By gloria stravelli
By gloria stravelli
RED BANK — Applicants who come before the borough Planning and Zoning boards seeking variances for parking deficiencies will face hefty increases in contributions to the parking utility fund under ordinance amendments by the Red Bank Borough Council.
Approved at the Borough Council meeting Tuesday, the amendments to the borough’s Zoning District Regulations under the Planning and Development Regulations will increase the schedule of charges for development applications that are deficient in meeting the borough’s parking requirements.
The amendments, which apply in Central Commercial Districts 1 and 2, the Waterfront Development Zone and the Business/
Residential Zone-1, will boost per-space contributions to the Municipal Parking Utility Capital Improvement Fund for parking shortfalls and eliminate the current exemption for the first 10 spaces. The affected zones encompass the core downtown business district.
The ordinance takes effect immediately. The changes were approved by the Planning Board earlier this month.
According to the proposed schedule for parking deficiencies, shortfalls of one to five spaces, now exempt, will require a contribution of $500 per space; spaces six-10, now exempt, will require a contribution of $1,000 per space. Additional shortfalls of 11-15 spaces will require a $1,500 per-space contribution; 16-20 spaces, a $2,000 per-space contribution, and deficiencies of 21 or more spaces will require a contribution of $2,500 per space.
Before the schedule was amended, applicants received an exemption for spaces one-10, spaces 11-20 required a $500 contribution per space, spaces 21-40 a $1,000 per space contribution, and shortfalls of 40 or more spaces required contributions of $2,000 per space.
Under the revised schedule, a 22-space parking deficiency will require a contribution of $2,500 for spaces one-five, plus $5,000 for spaces six-10, plus $7,500 for spaces 11-15, plus $10,000 for spaces 16-20, and $5,000 for spaces 21-22, for a total of $30,000.
Planning and Zoning Director Donna Barr said she was asked to research new guidelines for parking deficiency contributions and provide the Borough Council with information on parking variances granted and the contribution required for past development applications.
According to Barr, the differences were significant.
A $2,000 contribution was required for a 14-space deficiency for Red, a restaurant/lounge at 3-5 Broad St., when the new schedule would require $13,500. Riverwalk Development had a 26-space deficiency for a property on West Front Street, which required an $11,000 contribution to the parking fund, when the new schedule would require a $40,000 contribution. Developers of 17 Broad St. were not required to contribute to the fund because the application had a shortfall of only eight parking spaces. Under the new schedule, which does not exempt the first 10 parking spaces, a $5,500 contribution would be required, she said.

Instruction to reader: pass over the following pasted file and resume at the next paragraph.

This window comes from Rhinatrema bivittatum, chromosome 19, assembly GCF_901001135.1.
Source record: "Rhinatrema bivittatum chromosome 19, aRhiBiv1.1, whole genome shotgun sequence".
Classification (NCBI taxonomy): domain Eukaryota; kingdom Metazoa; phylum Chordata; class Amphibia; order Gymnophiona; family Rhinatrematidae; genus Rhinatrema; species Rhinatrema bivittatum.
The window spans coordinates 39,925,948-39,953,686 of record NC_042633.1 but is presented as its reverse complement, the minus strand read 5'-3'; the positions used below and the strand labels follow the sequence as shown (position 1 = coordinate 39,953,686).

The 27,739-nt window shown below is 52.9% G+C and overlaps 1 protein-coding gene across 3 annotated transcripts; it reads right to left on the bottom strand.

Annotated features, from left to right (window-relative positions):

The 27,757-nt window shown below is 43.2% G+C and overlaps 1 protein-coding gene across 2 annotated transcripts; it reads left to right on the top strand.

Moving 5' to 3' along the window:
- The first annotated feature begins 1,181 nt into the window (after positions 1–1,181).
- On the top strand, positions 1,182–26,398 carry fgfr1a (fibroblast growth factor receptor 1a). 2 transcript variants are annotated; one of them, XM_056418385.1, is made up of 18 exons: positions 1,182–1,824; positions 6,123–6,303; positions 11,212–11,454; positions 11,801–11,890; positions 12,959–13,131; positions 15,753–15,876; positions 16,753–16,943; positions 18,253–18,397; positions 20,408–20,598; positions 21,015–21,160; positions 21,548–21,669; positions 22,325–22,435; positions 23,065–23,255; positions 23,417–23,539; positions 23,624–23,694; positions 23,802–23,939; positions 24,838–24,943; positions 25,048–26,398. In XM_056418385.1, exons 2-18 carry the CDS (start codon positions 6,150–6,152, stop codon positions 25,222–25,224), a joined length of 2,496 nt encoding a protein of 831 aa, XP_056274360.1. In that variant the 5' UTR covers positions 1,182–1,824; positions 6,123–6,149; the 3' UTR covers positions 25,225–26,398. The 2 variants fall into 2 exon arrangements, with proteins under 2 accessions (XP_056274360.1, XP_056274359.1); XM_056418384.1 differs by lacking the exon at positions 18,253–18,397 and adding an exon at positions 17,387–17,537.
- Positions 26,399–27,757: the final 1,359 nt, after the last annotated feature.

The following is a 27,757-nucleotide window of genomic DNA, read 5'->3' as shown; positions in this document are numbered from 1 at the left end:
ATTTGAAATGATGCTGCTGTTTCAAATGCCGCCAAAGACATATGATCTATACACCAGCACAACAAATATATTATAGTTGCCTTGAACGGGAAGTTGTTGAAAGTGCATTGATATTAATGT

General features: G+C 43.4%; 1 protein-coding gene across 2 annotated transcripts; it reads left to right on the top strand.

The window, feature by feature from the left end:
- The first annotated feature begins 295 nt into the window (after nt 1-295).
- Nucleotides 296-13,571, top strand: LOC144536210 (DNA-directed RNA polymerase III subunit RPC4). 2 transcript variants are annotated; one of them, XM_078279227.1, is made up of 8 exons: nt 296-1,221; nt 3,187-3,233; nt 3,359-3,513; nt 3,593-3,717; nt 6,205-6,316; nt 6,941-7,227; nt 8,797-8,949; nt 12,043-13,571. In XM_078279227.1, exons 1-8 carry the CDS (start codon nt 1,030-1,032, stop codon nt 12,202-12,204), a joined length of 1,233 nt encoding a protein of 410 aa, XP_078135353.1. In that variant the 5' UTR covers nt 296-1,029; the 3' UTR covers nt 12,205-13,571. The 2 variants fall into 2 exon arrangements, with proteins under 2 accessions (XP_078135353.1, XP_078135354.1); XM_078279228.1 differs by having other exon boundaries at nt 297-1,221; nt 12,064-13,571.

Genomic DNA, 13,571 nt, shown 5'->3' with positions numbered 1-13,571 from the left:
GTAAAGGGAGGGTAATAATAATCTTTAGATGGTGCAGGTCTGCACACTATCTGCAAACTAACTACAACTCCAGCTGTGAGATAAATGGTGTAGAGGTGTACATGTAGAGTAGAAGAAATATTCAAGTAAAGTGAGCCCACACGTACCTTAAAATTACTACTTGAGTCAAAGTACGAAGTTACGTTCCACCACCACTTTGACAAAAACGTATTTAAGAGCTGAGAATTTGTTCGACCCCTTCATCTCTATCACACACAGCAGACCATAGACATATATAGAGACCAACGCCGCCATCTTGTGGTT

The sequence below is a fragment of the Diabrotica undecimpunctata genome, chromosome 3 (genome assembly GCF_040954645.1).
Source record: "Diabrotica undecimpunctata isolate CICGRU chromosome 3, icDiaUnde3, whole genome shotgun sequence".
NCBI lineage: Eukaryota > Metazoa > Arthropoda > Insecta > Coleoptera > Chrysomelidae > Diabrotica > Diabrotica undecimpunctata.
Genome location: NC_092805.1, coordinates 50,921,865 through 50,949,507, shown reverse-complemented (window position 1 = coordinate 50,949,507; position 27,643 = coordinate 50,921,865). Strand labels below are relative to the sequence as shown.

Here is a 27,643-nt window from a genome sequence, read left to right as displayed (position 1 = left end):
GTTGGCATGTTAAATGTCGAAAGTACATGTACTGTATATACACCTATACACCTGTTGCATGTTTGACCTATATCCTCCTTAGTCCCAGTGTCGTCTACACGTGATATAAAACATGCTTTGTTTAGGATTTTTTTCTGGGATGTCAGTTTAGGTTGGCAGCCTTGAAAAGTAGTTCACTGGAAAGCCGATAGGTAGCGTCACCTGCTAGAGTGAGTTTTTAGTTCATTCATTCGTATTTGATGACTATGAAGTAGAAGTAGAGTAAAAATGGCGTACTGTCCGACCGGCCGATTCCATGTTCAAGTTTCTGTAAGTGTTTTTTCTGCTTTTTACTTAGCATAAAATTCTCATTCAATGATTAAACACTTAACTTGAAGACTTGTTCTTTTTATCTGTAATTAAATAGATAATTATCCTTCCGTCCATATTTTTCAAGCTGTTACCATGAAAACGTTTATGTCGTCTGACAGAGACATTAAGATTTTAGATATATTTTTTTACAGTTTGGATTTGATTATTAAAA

Bruce Loversidge, the borough’s chief financial officer, said Barr’s research showed the majority of variances sought involved shortfalls of under 10 parking spaces, requiring no parking fund contribution.
While the applications were increasing parking demand, they were not generating contributions, he noted.
According to Loversidge, the Municipal Parking Utility Capital Improvement Fund was established to provide funds to increase the supply of parking without passing the cost along to taxpayers.
Initially, the revenues were targeted to help offset the cost of a planned parking garage, a proposal that was defeated.
Loversidge said that the revised parking deficiency contribution schedule is a more equitable solution but fees still fall short of the cost of providing parking, which runs the borough approximately $10,000-$15,000 per parking space.
According to Loversidge, the parking fund has accumulated $135,020 strictly from variance fees since it was established in 1999. The funds are dedicated to developing new parking spaces in the borough.